- One High School Administrator I know found a very low trust and hostile culture in a new school. For the first 18 months (while doing many other things) she chose to have bi-weekly 1 on 1 meetings with each of the employees, she called these “Intentional Conversations.” In the 1 on 1’s the first 10-15 minutes were school based stuff (goals, roles, procedures, behaviors) the remaining 15 minutes were just time to share. She told each person “What is said in here stays in here with me, anything you say I will not share with anyone. If you say you ate tuna fish for dinner and someone else finds out, it is because you told them not me.” After 10 months the change in trust and conversations in the 1 on 1s plus staff/ faculty meetings was much much better.
Be thoughtful and purposeful about your organization design
- Adding too many layers of management, or not having enough support, or creating unclear roles, or promoting people who not right for the role all hurt the organization. You can do some research and determine what works, BUT do it slow and thoughtfully. Create a safe-to-fail experiment and form a hypothesis of what you expect to have happen. From the experiment and hypothesis seek contrary evidence, look to see where you are wrong. Be on the look out for what worked to increase and what did not work to decrease.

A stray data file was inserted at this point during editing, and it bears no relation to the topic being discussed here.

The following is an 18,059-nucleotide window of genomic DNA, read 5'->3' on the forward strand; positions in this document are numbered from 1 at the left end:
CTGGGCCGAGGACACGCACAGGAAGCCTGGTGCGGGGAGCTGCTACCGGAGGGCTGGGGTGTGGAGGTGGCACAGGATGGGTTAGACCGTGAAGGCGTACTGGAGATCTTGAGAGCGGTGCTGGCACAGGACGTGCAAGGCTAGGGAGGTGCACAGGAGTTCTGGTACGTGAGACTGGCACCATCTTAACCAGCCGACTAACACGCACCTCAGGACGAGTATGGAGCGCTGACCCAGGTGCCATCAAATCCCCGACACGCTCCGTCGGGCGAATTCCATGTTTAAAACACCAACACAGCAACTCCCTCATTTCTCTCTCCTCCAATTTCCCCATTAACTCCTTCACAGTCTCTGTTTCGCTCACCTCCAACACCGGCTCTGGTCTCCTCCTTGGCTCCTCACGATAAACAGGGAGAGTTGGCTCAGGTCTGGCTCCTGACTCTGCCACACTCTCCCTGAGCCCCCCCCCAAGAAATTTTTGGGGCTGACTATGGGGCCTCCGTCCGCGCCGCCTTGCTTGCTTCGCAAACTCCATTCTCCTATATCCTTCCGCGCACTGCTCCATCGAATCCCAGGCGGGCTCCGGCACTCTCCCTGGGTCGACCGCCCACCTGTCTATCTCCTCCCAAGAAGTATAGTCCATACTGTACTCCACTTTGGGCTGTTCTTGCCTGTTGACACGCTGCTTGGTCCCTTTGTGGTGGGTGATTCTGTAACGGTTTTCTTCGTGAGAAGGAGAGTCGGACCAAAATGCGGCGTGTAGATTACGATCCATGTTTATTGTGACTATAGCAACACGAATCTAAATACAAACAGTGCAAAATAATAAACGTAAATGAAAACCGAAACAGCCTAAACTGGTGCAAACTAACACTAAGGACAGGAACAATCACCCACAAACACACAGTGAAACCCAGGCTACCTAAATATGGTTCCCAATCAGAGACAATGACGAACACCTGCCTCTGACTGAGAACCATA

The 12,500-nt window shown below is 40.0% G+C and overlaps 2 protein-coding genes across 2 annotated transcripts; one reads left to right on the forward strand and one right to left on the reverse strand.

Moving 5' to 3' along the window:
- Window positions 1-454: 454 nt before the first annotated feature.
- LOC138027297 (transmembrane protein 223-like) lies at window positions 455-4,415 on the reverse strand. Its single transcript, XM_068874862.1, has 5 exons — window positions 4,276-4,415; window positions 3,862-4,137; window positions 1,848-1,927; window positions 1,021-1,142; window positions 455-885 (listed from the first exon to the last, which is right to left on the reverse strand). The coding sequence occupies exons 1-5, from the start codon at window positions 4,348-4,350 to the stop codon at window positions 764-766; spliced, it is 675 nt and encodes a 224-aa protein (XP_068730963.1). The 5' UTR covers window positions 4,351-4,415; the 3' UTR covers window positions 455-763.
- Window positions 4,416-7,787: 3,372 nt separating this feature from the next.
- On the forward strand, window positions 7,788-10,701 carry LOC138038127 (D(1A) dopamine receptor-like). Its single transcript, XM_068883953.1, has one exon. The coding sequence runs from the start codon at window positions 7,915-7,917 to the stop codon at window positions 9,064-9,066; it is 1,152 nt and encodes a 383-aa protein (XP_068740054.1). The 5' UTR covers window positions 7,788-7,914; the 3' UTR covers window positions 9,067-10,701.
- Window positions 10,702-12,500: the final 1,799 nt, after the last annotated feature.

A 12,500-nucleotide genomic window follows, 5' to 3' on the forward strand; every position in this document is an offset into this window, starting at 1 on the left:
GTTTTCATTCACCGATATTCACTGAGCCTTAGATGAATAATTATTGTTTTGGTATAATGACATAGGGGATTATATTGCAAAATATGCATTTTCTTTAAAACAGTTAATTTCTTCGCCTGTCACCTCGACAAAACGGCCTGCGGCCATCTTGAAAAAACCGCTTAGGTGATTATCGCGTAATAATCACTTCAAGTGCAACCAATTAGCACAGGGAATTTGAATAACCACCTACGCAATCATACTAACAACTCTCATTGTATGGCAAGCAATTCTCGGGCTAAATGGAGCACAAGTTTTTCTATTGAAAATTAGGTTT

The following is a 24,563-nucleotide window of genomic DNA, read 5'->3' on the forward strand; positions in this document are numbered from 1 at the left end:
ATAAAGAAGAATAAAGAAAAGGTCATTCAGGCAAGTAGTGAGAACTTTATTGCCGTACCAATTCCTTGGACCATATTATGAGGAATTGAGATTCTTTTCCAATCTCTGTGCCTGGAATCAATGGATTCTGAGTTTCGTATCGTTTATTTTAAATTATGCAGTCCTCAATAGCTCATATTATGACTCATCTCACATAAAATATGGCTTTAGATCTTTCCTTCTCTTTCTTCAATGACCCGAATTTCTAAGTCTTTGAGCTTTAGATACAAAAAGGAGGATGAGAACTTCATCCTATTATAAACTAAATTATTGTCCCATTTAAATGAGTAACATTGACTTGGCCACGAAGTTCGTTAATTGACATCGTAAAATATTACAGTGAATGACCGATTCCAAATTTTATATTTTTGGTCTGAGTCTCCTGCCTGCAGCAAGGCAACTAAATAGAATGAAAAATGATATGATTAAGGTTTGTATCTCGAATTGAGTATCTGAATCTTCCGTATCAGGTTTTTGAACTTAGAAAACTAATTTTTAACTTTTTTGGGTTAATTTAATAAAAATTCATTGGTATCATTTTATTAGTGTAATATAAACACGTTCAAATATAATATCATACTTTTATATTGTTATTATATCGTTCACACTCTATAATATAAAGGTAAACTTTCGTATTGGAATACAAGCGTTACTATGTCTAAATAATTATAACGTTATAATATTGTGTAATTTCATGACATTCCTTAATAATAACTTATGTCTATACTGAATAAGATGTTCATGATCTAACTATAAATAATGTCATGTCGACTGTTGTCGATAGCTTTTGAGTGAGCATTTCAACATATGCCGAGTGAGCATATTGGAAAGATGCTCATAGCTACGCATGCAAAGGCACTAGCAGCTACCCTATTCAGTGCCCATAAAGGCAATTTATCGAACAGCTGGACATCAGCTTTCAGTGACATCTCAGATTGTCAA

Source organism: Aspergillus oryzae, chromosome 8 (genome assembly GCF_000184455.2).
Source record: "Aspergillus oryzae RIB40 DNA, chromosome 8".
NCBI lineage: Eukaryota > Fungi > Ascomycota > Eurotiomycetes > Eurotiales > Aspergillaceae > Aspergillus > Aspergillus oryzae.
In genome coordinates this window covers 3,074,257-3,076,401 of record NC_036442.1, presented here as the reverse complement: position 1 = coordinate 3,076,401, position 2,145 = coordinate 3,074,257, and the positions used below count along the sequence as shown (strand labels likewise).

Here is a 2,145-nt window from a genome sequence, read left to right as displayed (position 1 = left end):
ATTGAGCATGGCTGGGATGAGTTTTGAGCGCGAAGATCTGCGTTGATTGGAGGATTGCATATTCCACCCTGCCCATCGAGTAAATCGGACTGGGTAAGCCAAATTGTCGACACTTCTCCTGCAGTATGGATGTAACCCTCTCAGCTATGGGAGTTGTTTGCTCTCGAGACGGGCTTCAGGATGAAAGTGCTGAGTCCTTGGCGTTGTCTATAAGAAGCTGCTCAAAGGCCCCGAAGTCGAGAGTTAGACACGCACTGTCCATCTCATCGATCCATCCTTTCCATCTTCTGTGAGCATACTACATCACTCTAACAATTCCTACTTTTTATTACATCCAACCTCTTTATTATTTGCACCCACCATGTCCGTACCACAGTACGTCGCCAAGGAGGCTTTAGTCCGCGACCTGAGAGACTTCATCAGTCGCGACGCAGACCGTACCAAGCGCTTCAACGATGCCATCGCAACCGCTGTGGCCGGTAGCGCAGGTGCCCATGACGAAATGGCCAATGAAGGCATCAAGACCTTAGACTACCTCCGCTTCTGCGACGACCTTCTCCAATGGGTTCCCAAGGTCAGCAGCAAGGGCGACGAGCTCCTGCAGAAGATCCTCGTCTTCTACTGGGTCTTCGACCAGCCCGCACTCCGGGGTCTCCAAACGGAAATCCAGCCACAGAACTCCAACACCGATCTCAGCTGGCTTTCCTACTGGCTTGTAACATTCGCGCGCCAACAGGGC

- The design of your organization or team will increase or decrease capacity to handle more work or grow. As an executive manager, the systems and integration of whole organization are your accountability and authority.
Recipes are useful until applied and tested within your context of need. Learning from them can be helpful, and adjusting them based upon your organizational, leadership, or team need is necessary. Those that do something different are those that stand as leaders.